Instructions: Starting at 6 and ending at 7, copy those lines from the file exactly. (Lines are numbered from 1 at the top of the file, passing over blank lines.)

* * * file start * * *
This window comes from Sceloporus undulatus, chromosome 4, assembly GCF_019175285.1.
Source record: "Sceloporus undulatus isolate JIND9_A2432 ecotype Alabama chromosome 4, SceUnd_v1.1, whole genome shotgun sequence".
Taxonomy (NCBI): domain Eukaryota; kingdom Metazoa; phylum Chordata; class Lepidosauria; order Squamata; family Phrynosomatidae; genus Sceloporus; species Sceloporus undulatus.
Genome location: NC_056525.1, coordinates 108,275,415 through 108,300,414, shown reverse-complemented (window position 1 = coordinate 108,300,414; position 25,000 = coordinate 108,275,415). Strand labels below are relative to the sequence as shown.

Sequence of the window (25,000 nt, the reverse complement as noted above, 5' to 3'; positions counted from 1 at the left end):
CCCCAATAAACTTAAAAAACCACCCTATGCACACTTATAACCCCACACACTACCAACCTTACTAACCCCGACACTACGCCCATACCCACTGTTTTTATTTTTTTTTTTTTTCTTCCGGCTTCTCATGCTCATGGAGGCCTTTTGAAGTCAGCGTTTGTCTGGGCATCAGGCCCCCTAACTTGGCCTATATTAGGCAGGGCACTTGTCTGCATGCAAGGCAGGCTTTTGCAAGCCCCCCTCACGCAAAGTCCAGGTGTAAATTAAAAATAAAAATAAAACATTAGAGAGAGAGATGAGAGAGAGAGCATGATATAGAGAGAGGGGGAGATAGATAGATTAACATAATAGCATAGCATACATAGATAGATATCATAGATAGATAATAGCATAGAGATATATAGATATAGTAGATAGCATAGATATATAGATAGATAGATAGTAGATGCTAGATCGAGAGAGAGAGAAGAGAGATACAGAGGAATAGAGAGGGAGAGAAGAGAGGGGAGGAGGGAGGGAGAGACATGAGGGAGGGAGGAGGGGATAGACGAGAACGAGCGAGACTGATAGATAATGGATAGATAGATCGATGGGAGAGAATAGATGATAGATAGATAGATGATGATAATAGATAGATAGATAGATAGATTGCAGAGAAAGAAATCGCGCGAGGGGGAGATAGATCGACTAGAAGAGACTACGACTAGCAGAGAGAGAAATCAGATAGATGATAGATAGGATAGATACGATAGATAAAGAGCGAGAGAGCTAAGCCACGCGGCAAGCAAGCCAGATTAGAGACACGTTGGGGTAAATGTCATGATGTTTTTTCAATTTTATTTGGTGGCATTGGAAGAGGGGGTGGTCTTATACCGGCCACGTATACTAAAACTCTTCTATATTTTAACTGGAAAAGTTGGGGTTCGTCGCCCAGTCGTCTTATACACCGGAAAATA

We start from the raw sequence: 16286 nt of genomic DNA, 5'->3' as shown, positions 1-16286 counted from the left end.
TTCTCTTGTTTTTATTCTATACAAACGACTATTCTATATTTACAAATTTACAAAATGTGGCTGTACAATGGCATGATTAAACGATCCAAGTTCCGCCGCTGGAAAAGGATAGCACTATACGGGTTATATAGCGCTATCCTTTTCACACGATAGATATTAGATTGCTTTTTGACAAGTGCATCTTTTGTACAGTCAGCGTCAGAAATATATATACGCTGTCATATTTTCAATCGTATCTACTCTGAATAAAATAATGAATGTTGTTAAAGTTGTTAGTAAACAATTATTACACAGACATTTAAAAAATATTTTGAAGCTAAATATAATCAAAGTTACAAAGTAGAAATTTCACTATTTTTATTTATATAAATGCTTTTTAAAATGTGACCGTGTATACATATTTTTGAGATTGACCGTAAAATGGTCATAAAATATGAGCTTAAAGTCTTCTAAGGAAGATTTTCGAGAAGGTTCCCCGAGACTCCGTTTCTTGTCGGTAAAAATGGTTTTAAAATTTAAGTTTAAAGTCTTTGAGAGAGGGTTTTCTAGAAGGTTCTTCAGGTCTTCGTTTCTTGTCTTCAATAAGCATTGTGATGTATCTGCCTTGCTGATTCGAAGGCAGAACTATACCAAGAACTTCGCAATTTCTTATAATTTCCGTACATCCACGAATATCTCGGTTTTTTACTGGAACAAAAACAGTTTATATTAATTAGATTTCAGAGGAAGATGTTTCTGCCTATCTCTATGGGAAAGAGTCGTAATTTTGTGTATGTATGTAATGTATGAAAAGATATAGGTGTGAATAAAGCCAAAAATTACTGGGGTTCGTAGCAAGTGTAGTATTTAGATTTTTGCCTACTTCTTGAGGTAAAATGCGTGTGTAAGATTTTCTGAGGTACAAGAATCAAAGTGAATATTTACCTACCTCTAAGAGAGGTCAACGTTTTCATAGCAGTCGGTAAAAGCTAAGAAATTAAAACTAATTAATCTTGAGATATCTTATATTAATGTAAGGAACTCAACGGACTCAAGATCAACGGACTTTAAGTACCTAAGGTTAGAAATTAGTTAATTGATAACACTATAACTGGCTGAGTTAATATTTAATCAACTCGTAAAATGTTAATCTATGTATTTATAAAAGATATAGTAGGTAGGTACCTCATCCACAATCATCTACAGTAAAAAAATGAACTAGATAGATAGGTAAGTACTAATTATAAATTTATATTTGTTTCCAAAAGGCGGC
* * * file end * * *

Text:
CCCCAATAAACTTAAAAAACCACCCTATGCACACTTATAACCCCACACACTACCAACCTTACTAACCCCGACACTACGCCCATACCCACTGTTTTTATTTTTTTTTTTTTTCTTCCGGCTTCTCATGCTCATGGAGGCCTTTTGAAGTCAGCGTTTGTCTGGGCATCAGGCCCCCTAACTTGGCCTATATTAGGCAGGGCACTTGTCTGCATGCAAGGCAGGCTTTTGCAAGCCCCCCTCACGCAAAGTCCAGGTGTAAATTAAAAATAAAAATAAAACATTAGAGAGAGAGATGAGAGAGAGAGCATGATATAGAGAGAGGGGGAGATAGATAGATTAACATAATAGCATAGCATACATAGATAGATATCATAGATAGATAATAGCATAGAGATATATAGATATAGTAGATAGCATAGATATATAGATAGATAGATAGTAGATGCTAGATCGAGAGAGAGAGAAGAGAGATACAGAGGAATAGAGAGGGAGAGAAGAGAGGGGAGGAGGGAGGGAGAGACATGAGGGAGGGAGGAGGGGATAGACGAGAACGAGCGAGACTGATAGATAATGGATAGATAGATCGATGGGAGAGAATAGATGATAGATAGATAGATGATGATAATAGATAGATAGATAGATAGATTGCAGAGAAAGAAATCGCGCGAGGGGGAGATAGATCGACTAGAAGAGACTACGACTAGCAGAGAGAGAAATCAGATAGATGATAGATAGGATAGATACGATAGATAAAGAGCGAGAGAGCTAAGCCACGCGGCAAGCAAGCCAGATTAGAGACACGTTGGGGTAAATGTCATGATGTTTTTTCAATTTTATTTGGTGGCATTGGAAGAGGGGGTGGTCTTATACCGGCCACGTATACTAAAACTCTTCTATATTTTAACTGGAAAAGTTGGGGTTCGTCGCCCAGTCGTCTTATACACCGGAAAATA

We start from the raw sequence: 16286 nt of genomic DNA, 5'->3' as shown, positions 1-16286 counted from the left end.